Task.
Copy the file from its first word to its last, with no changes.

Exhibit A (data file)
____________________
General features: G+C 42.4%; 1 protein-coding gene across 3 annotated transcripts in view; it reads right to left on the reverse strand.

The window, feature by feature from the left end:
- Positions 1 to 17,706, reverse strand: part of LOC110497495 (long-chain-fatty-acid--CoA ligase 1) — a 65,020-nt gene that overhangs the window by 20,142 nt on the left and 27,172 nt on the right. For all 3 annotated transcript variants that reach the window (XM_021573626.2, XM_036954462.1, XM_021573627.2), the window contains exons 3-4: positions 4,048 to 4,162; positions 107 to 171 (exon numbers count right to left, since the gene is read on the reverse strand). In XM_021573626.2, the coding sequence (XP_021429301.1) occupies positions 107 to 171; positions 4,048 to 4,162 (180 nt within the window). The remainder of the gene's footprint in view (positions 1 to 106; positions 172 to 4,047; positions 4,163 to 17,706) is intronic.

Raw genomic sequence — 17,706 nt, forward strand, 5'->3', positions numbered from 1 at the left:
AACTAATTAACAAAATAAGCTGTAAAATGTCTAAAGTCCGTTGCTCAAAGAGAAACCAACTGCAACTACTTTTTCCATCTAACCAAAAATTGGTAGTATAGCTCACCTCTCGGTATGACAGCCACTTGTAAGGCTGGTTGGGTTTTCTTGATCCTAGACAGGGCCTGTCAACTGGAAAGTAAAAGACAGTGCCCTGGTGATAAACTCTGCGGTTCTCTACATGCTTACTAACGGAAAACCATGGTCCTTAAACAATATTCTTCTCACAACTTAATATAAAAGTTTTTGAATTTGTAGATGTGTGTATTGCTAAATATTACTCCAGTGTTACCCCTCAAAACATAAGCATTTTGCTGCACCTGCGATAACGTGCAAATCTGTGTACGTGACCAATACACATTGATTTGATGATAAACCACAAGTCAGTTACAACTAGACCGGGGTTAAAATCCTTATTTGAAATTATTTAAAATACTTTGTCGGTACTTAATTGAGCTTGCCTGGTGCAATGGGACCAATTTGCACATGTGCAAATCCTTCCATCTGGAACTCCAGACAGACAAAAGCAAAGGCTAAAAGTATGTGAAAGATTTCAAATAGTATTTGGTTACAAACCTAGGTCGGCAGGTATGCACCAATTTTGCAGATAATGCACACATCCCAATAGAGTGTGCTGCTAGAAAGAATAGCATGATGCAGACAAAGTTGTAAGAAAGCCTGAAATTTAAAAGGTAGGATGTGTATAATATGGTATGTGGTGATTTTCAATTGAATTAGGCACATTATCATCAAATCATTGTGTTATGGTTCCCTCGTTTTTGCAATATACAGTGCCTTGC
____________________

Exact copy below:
General features: G+C 42.4%; 1 protein-coding gene across 3 annotated transcripts in view; it reads right to left on the reverse strand.

The window, feature by feature from the left end:
- Positions 1 to 17,706, reverse strand: part of LOC110497495 (long-chain-fatty-acid--CoA ligase 1) — a 65,020-nt gene that overhangs the window by 20,142 nt on the left and 27,172 nt on the right. For all 3 annotated transcript variants that reach the window (XM_021573626.2, XM_036954462.1, XM_021573627.2), the window contains exons 3-4: positions 4,048 to 4,162; positions 107 to 171 (exon numbers count right to left, since the gene is read on the reverse strand). In XM_021573626.2, the coding sequence (XP_021429301.1) occupies positions 107 to 171; positions 4,048 to 4,162 (180 nt within the window). The remainder of the gene's footprint in view (positions 1 to 106; positions 172 to 4,047; positions 4,163 to 17,706) is intronic.

Raw genomic sequence — 17,706 nt, forward strand, 5'->3', positions numbered from 1 at the left:
AACTAATTAACAAAATAAGCTGTAAAATGTCTAAAGTCCGTTGCTCAAAGAGAAACCAACTGCAACTACTTTTTCCATCTAACCAAAAATTGGTAGTATAGCTCACCTCTCGGTATGACAGCCACTTGTAAGGCTGGTTGGGTTTTCTTGATCCTAGACAGGGCCTGTCAACTGGAAAGTAAAAGACAGTGCCCTGGTGATAAACTCTGCGGTTCTCTACATGCTTACTAACGGAAAACCATGGTCCTTAAACAATATTCTTCTCACAACTTAATATAAAAGTTTTTGAATTTGTAGATGTGTGTATTGCTAAATATTACTCCAGTGTTACCCCTCAAAACATAAGCATTTTGCTGCACCTGCGATAACGTGCAAATCTGTGTACGTGACCAATACACATTGATTTGATGATAAACCACAAGTCAGTTACAACTAGACCGGGGTTAAAATCCTTATTTGAAATTATTTAAAATACTTTGTCGGTACTTAATTGAGCTTGCCTGGTGCAATGGGACCAATTTGCACATGTGCAAATCCTTCCATCTGGAACTCCAGACAGACAAAAGCAAAGGCTAAAAGTATGTGAAAGATTTCAAATAGTATTTGGTTACAAACCTAGGTCGGCAGGTATGCACCAATTTTGCAGATAATGCACACATCCCAATAGAGTGTGCTGCTAGAAAGAATAGCATGATGCAGACAAAGTTGTAAGAAAGCCTGAAATTTAAAAGGTAGGATGTGTATAATATGGTATGTGGTGATTTTCAATTGAATTAGGCACATTATCATCAAATCATTGTGTTATGGTTCCCTCGTTTTTGCAATATACAGTGCCTTGC